MMWR: HIV Preexposure Prophylaxis, by Race and Ethnicity — United States, 2014–2016 

The Centers for Disease Control and Prevention (CDC) recently released an MMWR featuring a report on PrEP use by race and ethnicity. The report shows race and gender disparities between people with PrEP indications and those prescribed PrEP. Below is the CDC’s summary and a link to the full report.

What is already known about this topic?

In 2015, approximately 1.1 million adults were at risk for acquiring human immunodeficiency virus infection and had indications for preexposure prophylaxis (PrEP); 26.3%, 43.7%, and 24.7% were white, black, and Hispanic, respectively.

What is added by this report?

In 2016, among 78,360 persons who filled prescriptions for PrEP in the United States, women accounted for only 4.7%. Among PrEP users with available race/ethnicity data, 68.7%, 11.2%, 13.1%, and 4.5% were white, black, Hispanic, and Asian, respectively.

What are the implications for public health practice?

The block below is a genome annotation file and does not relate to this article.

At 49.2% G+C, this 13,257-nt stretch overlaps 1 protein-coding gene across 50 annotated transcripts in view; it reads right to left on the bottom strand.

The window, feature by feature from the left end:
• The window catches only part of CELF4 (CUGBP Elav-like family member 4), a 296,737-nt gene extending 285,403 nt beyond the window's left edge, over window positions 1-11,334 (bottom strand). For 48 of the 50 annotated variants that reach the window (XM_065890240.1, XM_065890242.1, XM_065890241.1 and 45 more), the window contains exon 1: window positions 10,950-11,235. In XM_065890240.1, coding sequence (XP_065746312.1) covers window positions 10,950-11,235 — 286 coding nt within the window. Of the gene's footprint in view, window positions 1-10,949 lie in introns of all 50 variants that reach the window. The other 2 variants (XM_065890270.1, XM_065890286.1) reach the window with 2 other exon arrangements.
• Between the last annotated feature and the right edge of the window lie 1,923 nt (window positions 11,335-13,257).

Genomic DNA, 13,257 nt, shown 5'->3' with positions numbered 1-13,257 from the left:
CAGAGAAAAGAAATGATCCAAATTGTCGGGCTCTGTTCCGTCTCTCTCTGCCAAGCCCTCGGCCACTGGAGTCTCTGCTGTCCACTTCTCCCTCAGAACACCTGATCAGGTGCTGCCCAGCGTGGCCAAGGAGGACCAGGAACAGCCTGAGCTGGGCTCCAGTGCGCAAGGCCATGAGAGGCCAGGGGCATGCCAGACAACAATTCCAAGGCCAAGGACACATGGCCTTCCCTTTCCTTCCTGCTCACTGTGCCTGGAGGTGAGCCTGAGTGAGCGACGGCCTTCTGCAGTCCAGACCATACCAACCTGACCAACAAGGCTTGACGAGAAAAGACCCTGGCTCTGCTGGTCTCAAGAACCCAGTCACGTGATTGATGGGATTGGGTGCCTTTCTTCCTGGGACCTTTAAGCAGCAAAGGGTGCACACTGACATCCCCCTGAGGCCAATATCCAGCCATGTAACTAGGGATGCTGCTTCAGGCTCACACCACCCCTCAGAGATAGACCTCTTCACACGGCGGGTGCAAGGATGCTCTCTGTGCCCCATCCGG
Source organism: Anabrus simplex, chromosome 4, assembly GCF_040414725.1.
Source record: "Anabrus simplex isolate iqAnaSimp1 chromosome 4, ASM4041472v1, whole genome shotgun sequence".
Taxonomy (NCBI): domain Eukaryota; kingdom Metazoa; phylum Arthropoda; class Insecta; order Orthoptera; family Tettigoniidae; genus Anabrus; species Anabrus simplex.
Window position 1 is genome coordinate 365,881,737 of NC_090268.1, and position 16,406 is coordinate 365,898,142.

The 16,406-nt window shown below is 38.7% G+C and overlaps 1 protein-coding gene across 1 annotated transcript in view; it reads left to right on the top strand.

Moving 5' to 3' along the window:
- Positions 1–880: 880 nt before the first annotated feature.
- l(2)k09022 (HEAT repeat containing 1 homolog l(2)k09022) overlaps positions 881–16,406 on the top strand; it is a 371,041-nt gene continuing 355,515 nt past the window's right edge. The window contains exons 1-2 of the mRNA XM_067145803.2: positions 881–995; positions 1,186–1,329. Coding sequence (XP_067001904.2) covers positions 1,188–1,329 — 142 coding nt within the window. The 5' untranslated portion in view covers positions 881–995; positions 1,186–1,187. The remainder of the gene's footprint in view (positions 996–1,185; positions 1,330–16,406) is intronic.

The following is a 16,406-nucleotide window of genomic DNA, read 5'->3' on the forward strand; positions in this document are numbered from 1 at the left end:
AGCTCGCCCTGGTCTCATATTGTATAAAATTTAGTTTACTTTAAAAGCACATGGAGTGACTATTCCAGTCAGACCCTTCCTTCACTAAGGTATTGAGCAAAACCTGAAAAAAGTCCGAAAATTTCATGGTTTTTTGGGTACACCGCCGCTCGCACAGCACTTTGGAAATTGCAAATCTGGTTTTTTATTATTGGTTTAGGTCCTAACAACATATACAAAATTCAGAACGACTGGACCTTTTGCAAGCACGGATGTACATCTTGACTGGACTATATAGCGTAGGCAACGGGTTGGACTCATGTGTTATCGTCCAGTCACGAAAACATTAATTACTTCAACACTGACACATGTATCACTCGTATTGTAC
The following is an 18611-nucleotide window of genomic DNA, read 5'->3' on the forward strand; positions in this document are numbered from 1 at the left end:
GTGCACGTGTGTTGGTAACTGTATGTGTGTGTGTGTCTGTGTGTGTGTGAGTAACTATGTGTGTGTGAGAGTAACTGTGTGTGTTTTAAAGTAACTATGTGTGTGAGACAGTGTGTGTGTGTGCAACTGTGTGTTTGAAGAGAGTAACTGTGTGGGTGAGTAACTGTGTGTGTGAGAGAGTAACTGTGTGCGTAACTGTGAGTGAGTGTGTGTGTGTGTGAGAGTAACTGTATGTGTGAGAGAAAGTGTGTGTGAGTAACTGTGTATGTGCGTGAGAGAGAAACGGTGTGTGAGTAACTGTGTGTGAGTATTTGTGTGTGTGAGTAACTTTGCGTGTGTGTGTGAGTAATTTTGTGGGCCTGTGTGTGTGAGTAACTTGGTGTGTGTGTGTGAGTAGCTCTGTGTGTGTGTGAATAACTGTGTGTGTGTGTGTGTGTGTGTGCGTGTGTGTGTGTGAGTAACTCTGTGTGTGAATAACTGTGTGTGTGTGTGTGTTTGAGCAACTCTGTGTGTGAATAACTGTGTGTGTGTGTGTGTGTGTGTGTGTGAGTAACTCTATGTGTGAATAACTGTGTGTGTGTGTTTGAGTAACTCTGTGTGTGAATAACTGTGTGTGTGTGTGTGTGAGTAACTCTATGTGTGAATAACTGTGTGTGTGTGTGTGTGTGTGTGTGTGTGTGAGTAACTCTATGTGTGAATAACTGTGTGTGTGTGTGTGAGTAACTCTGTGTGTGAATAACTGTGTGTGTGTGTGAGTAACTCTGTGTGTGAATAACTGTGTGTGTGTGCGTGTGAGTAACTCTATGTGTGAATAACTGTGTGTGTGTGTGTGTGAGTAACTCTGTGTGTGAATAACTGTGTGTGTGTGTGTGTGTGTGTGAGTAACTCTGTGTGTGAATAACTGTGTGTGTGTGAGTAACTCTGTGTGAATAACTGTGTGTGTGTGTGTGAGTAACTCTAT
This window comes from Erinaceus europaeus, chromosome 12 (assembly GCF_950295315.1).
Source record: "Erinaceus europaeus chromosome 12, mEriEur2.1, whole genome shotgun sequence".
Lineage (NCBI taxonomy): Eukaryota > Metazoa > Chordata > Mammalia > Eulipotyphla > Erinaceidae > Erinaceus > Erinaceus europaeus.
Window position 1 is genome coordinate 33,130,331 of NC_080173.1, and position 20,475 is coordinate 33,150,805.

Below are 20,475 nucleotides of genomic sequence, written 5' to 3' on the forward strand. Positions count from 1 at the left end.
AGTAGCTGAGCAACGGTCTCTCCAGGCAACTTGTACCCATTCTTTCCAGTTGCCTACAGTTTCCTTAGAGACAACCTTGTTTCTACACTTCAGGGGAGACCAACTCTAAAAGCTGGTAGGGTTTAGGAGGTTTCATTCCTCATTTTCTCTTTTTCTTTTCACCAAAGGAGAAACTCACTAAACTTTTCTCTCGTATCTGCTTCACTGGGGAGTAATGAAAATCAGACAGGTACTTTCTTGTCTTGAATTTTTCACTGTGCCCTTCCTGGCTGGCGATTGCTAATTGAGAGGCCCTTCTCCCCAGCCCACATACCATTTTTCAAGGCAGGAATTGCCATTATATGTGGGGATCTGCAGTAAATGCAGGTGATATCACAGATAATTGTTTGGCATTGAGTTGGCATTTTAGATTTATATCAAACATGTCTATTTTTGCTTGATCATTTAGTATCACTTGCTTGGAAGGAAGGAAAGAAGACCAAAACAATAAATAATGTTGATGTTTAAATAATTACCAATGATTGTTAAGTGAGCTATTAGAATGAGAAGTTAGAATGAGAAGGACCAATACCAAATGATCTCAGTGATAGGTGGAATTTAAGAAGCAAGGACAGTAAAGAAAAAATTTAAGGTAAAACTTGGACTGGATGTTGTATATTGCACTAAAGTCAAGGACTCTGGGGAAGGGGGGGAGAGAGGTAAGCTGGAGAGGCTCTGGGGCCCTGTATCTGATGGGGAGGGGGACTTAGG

The gap between numbers of persons with PrEP indications and those prescribed PrEP was substantial, especially among persons in female, black, and Hispanic populations. Focused efforts are needed to increase the impact of PrEP in the United States.

View the full report.

About Kim Rodgers

Kim Rodgers serves as a Communications Specialist at NACCHO. Her work includes promoting local health departments' best practices, as well as partner tools and resources, in infectious disease and preparedness through NACCHO's communications channels, storytelling, and outreach to various audiences.

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